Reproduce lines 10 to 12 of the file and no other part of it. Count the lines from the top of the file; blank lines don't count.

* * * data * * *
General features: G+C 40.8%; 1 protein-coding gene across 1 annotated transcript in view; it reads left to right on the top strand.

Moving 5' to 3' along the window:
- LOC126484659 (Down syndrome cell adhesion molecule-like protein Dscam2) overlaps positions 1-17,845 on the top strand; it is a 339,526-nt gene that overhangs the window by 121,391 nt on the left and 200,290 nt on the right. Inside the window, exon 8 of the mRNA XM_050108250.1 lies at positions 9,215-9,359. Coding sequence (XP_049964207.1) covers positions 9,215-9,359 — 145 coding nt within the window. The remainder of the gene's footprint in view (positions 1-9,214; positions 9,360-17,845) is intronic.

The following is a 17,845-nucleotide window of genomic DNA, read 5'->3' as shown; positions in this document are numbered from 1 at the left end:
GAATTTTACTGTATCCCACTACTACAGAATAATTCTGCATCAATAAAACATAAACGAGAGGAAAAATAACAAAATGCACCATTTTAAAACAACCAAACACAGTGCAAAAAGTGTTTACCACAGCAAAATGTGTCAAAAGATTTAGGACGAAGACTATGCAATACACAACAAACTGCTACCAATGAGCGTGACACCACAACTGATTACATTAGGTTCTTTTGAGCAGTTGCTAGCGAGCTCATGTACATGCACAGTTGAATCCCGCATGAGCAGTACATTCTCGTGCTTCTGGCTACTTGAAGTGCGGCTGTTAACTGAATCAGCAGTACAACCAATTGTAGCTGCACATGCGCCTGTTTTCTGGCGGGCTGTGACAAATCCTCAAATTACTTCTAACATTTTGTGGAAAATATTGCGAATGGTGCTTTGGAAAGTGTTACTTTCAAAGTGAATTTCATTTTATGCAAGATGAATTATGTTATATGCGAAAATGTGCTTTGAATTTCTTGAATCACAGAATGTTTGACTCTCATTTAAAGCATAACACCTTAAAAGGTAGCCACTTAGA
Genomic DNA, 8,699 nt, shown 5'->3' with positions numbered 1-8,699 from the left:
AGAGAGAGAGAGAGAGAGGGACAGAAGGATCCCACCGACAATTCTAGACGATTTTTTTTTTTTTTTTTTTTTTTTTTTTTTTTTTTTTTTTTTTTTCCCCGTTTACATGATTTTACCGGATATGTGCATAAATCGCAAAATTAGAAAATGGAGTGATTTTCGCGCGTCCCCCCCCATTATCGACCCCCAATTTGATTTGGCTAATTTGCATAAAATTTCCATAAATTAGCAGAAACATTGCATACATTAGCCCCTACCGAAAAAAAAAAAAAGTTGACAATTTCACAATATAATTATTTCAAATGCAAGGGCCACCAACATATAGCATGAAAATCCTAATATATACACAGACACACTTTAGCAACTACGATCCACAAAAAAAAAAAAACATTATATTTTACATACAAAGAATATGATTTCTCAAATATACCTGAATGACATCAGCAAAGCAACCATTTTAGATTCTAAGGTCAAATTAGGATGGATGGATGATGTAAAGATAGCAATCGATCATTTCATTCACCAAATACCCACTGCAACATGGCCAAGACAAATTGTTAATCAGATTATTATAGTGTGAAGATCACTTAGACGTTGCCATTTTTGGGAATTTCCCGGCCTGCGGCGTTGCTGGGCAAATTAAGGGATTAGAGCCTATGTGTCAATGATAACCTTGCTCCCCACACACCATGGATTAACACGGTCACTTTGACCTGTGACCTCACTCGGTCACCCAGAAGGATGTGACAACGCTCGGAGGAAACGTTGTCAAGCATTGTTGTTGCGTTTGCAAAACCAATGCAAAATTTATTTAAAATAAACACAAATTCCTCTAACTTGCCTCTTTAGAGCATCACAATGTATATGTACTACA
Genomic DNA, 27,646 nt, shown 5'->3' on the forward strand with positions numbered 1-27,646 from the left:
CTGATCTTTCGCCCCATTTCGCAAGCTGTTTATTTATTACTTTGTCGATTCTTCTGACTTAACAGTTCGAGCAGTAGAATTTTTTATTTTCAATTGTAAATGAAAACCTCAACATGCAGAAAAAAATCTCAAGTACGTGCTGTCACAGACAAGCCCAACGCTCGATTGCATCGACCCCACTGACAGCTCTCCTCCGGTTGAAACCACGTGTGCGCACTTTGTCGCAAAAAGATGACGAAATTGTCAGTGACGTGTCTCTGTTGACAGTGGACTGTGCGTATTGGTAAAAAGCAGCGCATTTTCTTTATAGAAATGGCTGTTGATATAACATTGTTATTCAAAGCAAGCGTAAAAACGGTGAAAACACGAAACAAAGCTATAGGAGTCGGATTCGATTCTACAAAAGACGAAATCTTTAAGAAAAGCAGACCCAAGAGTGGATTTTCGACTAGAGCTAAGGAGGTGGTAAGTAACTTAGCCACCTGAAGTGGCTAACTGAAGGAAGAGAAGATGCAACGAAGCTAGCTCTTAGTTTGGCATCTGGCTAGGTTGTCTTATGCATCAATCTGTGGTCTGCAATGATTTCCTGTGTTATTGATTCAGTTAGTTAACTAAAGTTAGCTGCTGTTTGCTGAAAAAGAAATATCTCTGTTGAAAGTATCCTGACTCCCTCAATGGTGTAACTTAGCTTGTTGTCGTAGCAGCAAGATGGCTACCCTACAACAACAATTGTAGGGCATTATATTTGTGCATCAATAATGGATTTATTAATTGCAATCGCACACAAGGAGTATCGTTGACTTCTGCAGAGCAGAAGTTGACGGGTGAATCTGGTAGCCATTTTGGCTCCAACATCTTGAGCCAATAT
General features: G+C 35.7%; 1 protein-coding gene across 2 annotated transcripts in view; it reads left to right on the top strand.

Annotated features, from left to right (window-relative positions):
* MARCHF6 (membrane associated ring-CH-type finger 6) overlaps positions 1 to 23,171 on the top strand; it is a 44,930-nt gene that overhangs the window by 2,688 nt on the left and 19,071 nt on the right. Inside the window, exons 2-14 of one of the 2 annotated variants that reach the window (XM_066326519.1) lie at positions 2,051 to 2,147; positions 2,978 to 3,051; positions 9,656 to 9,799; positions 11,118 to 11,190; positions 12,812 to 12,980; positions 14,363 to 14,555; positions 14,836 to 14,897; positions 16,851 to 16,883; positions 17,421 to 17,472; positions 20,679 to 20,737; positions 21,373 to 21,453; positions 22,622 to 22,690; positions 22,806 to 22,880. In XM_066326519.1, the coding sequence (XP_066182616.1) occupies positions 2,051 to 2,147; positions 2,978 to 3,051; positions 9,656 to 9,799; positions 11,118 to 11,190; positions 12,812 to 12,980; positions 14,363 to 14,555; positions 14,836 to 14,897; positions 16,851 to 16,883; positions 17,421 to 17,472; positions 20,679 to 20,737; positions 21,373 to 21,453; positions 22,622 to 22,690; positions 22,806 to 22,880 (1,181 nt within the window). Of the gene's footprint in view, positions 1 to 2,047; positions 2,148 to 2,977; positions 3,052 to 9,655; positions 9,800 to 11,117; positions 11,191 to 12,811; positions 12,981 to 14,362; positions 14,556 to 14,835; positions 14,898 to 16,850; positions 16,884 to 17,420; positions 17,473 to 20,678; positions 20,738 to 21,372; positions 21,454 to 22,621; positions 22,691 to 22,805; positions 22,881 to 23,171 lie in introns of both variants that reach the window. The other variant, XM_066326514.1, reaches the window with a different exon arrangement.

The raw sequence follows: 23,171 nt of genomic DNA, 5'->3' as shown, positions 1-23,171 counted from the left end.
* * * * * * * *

General features: G+C 35.7%; 1 protein-coding gene across 2 annotated transcripts in view; it reads left to right on the top strand.

Annotated features, from left to right (window-relative positions):
* MARCHF6 (membrane associated ring-CH-type finger 6) overlaps positions 1 to 23,171 on the top strand; it is a 44,930-nt gene that overhangs the window by 2,688 nt on the left and 19,071 nt on the right. Inside the window, exons 2-14 of one of the 2 annotated variants that reach the window (XM_066326519.1) lie at positions 2,051 to 2,147; positions 2,978 to 3,051; positions 9,656 to 9,799; positions 11,118 to 11,190; positions 12,812 to 12,980; positions 14,363 to 14,555; positions 14,836 to 14,897; positions 16,851 to 16,883; positions 17,421 to 17,472; positions 20,679 to 20,737; positions 21,373 to 21,453; positions 22,622 to 22,690; positions 22,806 to 22,880. In XM_066326519.1, the coding sequence (XP_066182616.1) occupies positions 2,051 to 2,147; positions 2,978 to 3,051; positions 9,656 to 9,799; positions 11,118 to 11,190; positions 12,812 to 12,980; positions 14,363 to 14,555; positions 14,836 to 14,897; positions 16,851 to 16,883; positions 17,421 to 17,472; positions 20,679 to 20,737; positions 21,373 to 21,453; positions 22,622 to 22,690; positions 22,806 to 22,880 (1,181 nt within the window). Of the gene's footprint in view, positions 1 to 2,047; positions 2,148 to 2,977; positions 3,052 to 9,655; positions 9,800 to 11,117; positions 11,191 to 12,811; positions 12,981 to 14,362; positions 14,556 to 14,835; positions 14,898 to 16,850; positions 16,884 to 17,420; positions 17,473 to 20,678; positions 20,738 to 21,372; positions 21,454 to 22,621; positions 22,691 to 22,805; positions 22,881 to 23,171 lie in introns of both variants that reach the window. The other variant, XM_066326514.1, reaches the window with a different exon arrangement.